According to the Parmigiano-Reggiano Cheese Consortium, the U.S. is the No. 1 market for imports of the “king of cheeses,” receiving more than 10,000 tons, amounting to 250,000 wheels, and worth approximately $130 million in 2017.

According to Schuman Cheese, which imports nearly 20 cheeses with special designations, sales of Pecorino Romano and feta are also on the rise. As the exclusive U.S. importer of Dodoni Greek PDO Feta Cheese—the world’s largest feta producer—Schuman is working to spread the story of this unique cheese.

Dodoni uses top-quality milk from sheep and goats in the Epirus region of Greece, a mountainous, wet region where the land inhibits large-scale farming. “They collect milk from more than 5,000 farmers with five to eight goats each,” Schuman says. “It’s an artisanal product on an industrial scale. Cheeses like this are centerpieces of a culture.”

 It’s compelling history that resonates with consumers. “People today are looking for an authentic story,” Schuman says. “They love the origin story. Those are all there with designated cheeses.”

Redefining American Cheese

Wisconsin and California, the nation’s two largest cheese-producing states, have seals and certifications for certain cheeses. But without a designation of origin seal for most American-made cheese, how do specialty cheese producers and the retailers who sell their creations best communicate the tradition, quality and story behind these culinary gems?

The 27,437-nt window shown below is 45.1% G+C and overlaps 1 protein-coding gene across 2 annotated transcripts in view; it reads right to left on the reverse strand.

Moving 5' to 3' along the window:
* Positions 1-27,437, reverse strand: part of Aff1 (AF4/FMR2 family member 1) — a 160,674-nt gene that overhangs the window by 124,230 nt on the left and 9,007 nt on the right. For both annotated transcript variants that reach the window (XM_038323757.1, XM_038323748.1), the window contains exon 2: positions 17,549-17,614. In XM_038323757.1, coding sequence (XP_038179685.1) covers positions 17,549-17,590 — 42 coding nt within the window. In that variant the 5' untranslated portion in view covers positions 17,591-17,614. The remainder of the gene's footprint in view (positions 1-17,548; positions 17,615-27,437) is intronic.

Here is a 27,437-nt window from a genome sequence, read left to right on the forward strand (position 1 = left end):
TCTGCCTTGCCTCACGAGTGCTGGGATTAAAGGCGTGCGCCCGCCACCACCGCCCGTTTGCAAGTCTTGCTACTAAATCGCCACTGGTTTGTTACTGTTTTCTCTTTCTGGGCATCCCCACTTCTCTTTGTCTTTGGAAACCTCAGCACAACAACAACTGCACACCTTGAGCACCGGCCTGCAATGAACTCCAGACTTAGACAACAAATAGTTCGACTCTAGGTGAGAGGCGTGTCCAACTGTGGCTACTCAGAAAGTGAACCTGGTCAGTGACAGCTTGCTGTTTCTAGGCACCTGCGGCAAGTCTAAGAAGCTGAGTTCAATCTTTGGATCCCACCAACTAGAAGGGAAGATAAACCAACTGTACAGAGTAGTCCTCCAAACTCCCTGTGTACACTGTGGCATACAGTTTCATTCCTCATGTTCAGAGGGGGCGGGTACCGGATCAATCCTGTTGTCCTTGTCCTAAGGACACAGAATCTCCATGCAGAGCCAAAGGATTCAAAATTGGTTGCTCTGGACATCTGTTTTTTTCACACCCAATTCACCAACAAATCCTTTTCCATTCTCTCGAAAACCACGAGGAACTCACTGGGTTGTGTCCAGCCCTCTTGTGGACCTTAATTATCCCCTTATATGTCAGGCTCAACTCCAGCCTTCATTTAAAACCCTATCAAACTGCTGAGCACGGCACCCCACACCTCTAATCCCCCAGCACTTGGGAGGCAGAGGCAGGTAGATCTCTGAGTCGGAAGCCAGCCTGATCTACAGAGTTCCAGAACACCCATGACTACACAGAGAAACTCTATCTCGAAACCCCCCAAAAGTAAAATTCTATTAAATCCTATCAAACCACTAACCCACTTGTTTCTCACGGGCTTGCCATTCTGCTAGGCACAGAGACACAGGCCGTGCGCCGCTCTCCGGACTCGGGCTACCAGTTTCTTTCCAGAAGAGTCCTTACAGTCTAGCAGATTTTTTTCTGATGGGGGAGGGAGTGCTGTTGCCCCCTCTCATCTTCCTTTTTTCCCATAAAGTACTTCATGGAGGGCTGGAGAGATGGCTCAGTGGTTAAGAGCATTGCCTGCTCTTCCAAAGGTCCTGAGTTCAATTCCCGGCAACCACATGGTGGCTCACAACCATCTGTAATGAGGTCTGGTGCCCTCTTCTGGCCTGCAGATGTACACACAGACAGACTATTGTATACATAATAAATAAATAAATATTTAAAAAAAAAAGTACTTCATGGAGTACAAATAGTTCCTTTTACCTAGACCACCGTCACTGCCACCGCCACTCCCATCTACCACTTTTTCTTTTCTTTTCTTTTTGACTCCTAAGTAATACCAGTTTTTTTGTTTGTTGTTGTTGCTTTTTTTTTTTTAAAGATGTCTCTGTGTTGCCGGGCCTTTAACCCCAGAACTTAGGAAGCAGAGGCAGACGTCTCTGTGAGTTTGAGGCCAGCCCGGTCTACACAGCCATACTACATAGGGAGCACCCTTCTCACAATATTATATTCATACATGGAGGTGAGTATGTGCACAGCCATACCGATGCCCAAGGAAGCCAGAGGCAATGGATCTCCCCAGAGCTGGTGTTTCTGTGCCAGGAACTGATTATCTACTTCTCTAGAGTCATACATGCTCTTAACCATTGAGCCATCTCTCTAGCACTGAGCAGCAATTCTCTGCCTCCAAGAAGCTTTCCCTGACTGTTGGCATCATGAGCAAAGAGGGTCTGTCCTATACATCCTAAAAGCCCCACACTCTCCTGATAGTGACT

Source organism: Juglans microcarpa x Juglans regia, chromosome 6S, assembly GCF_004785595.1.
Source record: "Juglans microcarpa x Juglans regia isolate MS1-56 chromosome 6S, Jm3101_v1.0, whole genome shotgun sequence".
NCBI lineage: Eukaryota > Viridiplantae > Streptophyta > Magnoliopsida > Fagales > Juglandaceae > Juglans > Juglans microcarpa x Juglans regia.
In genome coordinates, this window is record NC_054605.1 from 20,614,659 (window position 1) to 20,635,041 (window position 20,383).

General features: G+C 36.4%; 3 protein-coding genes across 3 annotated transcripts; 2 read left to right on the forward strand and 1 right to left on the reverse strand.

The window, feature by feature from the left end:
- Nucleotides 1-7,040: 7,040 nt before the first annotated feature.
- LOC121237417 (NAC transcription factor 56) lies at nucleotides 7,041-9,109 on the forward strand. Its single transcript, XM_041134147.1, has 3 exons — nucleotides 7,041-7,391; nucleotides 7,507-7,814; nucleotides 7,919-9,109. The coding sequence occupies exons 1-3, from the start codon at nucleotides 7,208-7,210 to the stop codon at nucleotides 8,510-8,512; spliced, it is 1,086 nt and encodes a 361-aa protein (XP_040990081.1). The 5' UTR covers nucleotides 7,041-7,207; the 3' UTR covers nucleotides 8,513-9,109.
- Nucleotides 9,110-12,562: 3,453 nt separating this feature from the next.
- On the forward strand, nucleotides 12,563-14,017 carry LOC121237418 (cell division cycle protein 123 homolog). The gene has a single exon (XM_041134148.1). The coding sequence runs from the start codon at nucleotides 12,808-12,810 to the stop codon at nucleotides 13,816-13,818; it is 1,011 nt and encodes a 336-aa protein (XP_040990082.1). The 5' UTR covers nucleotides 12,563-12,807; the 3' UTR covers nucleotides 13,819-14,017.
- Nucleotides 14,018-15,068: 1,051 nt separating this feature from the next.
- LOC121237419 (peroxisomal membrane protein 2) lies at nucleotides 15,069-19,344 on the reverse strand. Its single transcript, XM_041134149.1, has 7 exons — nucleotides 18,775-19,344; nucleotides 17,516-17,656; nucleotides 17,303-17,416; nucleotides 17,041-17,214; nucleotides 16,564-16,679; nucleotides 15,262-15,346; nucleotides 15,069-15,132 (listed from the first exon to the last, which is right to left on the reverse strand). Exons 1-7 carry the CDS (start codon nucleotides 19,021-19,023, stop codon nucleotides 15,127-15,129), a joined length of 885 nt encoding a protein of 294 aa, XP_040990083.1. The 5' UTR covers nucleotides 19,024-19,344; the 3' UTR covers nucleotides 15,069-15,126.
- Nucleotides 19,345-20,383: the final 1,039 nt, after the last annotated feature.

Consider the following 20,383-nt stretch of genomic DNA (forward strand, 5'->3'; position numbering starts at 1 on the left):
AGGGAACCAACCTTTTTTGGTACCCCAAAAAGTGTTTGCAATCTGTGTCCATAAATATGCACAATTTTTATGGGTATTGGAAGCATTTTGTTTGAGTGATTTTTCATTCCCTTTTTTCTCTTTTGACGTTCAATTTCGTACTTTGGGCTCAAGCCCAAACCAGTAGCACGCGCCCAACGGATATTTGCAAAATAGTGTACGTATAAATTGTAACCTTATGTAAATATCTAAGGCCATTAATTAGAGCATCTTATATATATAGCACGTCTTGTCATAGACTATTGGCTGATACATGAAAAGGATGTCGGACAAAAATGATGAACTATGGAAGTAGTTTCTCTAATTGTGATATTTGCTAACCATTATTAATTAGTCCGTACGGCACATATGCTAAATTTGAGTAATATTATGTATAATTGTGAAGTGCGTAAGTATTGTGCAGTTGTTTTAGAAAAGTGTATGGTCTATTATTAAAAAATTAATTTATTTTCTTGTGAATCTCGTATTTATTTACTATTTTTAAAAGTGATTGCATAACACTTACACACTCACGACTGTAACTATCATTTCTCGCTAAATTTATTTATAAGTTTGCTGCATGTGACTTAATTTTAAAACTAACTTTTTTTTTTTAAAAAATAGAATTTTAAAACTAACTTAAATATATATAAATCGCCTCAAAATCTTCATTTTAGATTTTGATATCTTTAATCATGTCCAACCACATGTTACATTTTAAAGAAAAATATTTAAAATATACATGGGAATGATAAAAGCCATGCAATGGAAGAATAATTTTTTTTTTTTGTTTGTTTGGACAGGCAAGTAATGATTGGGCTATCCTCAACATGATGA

“While Vermont cheeses, like our Shelburne Farms Cheddar, don’t have protected designation of origin status, Vermont has a very strong brand identity that we defend rigorously,” says Tom Perry, cheese sales manager for Shelburne Farms in Shelburne, Vt. “It is associated with quality, and with traditional, artisan production. We communicate these ‘Vermont-made’ qualities one on one with distribution partners, cheesemongers and the public.

“When a cheesemonger is not personally advocating for us, our label becomes very important,” Perry continues. “It conveys our cheddar’s attributes, like non-GMO verification and being a humane-certified dairy.”

Shelburne is a farmstead cheddar producer, making its cheese only from its own herd of Brown Swiss cows, an attribute that resonates with consumers, as does its status as a nonprofit organization committed to education and sustainability.

While the Vermont Cheese Council, the California Milk Marketing Board and the Dairy Farmers of Wisconsin—the latter of which recently changed its name from the now-defunct Wisconsin Milk Marketing Board, to reflect its new strategic mission, vision and identity that more firmly aligns with the efforts of Wisconsin’s dairy farmers to expand growth opportunities domestically and globally—all produce cheese trail maps, promoting cheeses from states such as Virginia, where there’s little cheesemaking tradition, can be more challenging.

“We have a very different situation than European producers, or even producers in relatively homogenous states like Vermont and Wisconsin, where there are regions with many cheesemakers making the same style of cheese in close proximity,” says Kat Feete of Meadow Creek Dairy in Galax, Va.